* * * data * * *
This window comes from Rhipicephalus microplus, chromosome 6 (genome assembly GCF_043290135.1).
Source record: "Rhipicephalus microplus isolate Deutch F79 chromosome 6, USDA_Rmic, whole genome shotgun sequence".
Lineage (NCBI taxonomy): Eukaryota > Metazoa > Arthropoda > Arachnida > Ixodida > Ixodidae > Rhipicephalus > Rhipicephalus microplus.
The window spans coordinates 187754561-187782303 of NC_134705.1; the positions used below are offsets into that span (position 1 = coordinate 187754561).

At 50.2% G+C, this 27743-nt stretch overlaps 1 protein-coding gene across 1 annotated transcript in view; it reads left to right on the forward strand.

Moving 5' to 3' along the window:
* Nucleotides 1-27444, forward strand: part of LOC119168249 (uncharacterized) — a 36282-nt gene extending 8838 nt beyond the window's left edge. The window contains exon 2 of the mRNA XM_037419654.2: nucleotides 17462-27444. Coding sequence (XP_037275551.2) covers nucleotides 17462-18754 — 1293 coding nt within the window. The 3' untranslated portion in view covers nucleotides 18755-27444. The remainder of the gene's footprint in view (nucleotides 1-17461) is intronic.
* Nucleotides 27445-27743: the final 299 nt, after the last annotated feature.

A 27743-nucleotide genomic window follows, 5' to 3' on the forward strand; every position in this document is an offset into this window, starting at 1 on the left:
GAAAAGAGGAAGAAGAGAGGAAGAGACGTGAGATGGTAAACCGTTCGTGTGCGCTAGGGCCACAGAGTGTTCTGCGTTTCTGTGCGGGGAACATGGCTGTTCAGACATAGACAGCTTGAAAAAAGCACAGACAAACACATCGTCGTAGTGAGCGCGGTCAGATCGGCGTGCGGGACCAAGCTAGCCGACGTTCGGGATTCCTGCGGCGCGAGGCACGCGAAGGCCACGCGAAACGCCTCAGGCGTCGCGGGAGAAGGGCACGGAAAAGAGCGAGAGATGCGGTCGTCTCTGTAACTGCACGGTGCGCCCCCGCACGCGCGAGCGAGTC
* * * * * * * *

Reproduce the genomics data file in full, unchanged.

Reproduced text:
This window comes from Rhipicephalus microplus, chromosome 6 (genome assembly GCF_043290135.1).
Source record: "Rhipicephalus microplus isolate Deutch F79 chromosome 6, USDA_Rmic, whole genome shotgun sequence".
Lineage (NCBI taxonomy): Eukaryota > Metazoa > Arthropoda > Arachnida > Ixodida > Ixodidae > Rhipicephalus > Rhipicephalus microplus.
The window spans coordinates 187754561-187782303 of NC_134705.1; the positions used below are offsets into that span (position 1 = coordinate 187754561).

At 50.2% G+C, this 27743-nt stretch overlaps 1 protein-coding gene across 1 annotated transcript in view; it reads left to right on the forward strand.

Moving 5' to 3' along the window:
* Nucleotides 1-27444, forward strand: part of LOC119168249 (uncharacterized) — a 36282-nt gene extending 8838 nt beyond the window's left edge. The window contains exon 2 of the mRNA XM_037419654.2: nucleotides 17462-27444. Coding sequence (XP_037275551.2) covers nucleotides 17462-18754 — 1293 coding nt within the window. The 3' untranslated portion in view covers nucleotides 18755-27444. The remainder of the gene's footprint in view (nucleotides 1-17461) is intronic.
* Nucleotides 27445-27743: the final 299 nt, after the last annotated feature.

A 27743-nucleotide genomic window follows, 5' to 3' on the forward strand; every position in this document is an offset into this window, starting at 1 on the left:
GAAAAGAGGAAGAAGAGAGGAAGAGACGTGAGATGGTAAACCGTTCGTGTGCGCTAGGGCCACAGAGTGTTCTGCGTTTCTGTGCGGGGAACATGGCTGTTCAGACATAGACAGCTTGAAAAAAGCACAGACAAACACATCGTCGTAGTGAGCGCGGTCAGATCGGCGTGCGGGACCAAGCTAGCCGACGTTCGGGATTCCTGCGGCGCGAGGCACGCGAAGGCCACGCGAAACGCCTCAGGCGTCGCGGGAGAAGGGCACGGAAAAGAGCGAGAGATGCGGTCGTCTCTGTAACTGCACGGTGCGCCCCCGCACGCGCGAGCGAGTC